bankrupted-hungary-of-fidesz-jobbik
Guest
bankrupted-hungary-of-fidesz-jobbik

it is time to speak about the loss of freedom in hungary.
civil servants are becoming the dull followers of the orban clique.
ordinary people suffer abuse at every level.
rudeness is back with vengeance.
the idiotic hacks of the fidesz and jobbik propaganda will ruin hungary again.
their victims will fill some nice spots in cemeteries.
these are not the ideals an Istvan Angyal fought for.
see the 56 villanas on youtube.

Member

Sorry, off topic but the Economist mentions the Hungarian Spectrum’s (Eva’s) post regarding Deutsch’ comments “This time, however, Mr Deutsch may have cause to regret his haste. As Hungarian Spectrum, a liberal blog, points out, Mr Deutsch and his fellow Fidesz activists owe a lot to Mr Melia.”
http://www.economist.com/blogs/easternapproaches/2011/08/fideszs-antics?fsrc=rss

Sackhoes Contributor
Guest

Johnny Boy: if several friends tell me that my fly is open, I would probably listen to their warning, check my fly and zip it up. Telling them to go to hell would only get them angry at me, but worse: my fly would be still open and I would be a laughing stock among my friends.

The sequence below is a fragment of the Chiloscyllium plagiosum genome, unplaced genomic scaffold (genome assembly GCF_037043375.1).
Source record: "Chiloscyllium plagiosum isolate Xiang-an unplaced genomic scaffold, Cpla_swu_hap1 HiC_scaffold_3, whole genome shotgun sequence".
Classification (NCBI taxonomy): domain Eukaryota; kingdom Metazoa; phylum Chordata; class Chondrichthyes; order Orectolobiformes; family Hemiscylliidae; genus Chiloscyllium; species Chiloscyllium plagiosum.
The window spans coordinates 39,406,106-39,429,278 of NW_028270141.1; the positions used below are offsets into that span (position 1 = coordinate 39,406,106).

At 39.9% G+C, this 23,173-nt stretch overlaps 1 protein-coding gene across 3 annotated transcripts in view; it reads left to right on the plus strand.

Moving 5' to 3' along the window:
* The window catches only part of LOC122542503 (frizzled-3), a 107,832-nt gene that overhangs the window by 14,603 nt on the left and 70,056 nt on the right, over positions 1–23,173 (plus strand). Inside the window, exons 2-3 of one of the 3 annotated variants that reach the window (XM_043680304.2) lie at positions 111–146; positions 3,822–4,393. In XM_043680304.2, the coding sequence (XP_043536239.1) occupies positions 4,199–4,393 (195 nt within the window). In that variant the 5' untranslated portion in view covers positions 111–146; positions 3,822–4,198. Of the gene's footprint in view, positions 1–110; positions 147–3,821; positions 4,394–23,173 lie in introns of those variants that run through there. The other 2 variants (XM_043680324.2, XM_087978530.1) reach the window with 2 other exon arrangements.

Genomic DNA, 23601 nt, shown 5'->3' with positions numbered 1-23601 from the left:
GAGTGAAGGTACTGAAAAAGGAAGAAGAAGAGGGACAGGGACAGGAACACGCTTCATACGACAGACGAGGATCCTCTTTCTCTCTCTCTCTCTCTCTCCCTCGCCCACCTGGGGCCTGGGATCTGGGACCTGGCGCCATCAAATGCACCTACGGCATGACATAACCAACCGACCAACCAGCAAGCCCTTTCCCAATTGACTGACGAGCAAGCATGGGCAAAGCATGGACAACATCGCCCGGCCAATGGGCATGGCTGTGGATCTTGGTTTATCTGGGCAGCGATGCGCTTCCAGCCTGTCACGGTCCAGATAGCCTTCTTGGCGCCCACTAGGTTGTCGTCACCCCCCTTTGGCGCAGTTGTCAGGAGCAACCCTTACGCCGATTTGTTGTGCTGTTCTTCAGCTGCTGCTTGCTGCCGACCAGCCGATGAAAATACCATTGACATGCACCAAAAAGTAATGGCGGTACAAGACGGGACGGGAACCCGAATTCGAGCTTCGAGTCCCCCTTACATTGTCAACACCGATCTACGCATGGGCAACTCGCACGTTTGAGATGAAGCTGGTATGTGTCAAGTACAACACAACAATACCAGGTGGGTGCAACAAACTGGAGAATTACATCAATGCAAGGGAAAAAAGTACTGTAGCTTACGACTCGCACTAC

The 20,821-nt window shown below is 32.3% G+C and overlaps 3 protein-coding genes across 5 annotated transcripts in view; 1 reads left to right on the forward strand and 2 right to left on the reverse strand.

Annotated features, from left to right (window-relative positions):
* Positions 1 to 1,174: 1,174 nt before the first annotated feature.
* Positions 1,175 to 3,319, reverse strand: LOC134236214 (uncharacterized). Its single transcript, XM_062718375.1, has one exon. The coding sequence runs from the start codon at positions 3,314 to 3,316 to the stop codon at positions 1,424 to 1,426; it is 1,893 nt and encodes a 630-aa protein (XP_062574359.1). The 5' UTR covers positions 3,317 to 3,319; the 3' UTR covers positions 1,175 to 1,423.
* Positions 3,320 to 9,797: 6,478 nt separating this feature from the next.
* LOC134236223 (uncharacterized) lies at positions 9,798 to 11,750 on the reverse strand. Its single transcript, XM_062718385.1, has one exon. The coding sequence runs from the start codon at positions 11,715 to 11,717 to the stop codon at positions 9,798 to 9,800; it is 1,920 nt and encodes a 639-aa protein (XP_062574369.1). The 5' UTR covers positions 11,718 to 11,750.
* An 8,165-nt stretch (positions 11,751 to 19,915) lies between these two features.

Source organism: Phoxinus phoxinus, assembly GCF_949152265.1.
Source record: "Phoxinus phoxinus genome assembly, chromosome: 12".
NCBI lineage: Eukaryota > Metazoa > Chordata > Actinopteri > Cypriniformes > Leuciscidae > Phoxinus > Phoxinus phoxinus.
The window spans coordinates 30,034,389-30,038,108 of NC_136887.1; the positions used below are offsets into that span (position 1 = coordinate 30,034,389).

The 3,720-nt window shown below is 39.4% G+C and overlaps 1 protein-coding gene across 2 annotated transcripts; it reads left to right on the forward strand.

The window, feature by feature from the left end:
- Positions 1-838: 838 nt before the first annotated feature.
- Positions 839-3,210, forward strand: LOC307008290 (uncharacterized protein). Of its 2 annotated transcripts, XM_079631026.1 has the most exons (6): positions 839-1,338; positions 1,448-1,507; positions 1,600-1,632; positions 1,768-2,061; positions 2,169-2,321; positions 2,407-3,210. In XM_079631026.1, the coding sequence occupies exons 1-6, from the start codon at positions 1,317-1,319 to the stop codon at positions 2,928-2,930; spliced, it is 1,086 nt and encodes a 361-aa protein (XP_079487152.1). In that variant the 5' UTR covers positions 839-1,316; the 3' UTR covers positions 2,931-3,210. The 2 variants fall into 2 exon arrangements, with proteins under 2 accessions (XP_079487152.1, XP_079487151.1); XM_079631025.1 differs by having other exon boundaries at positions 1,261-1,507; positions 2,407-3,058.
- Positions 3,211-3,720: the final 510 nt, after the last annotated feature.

peter litvanyi
Guest

Dear “Sackhoes Contributor”;
I second your statement.
Peter Litvanyi

Member

Sackhoes Contributor, very good analogy.

Joe Simon
Guest

Yes, FIDESZ should be a bit more humble and responsive to foreign criticism. Young Turks at a hurry, it seems. At the same time where were these noble Americans, champions of democracy and human rights, when flagrant violations of basic human rights took place in Slovakia and Romania, where the very existence of Hungarian minorities is threatened daily. Hedvig Melina’s case went on and on, yet not one Western embassy spoke up on her behalf. This double standard diminishes somewhat the credibility of those fearing for democracy in Hungary.

Jim
Guest

Joe Simon: Do you guys just make this stuff up?
First of all, her name was “Malina”.
But more importantly, it was none other than Tom Lantos who lodged a protest, writing a letter — a long and detailed letter on behalf of the Hungarian minority in Slovakia, I might add –to Fico about the Malina case.
Feel free to Google before you get creative.

Odin's lost eye
Guest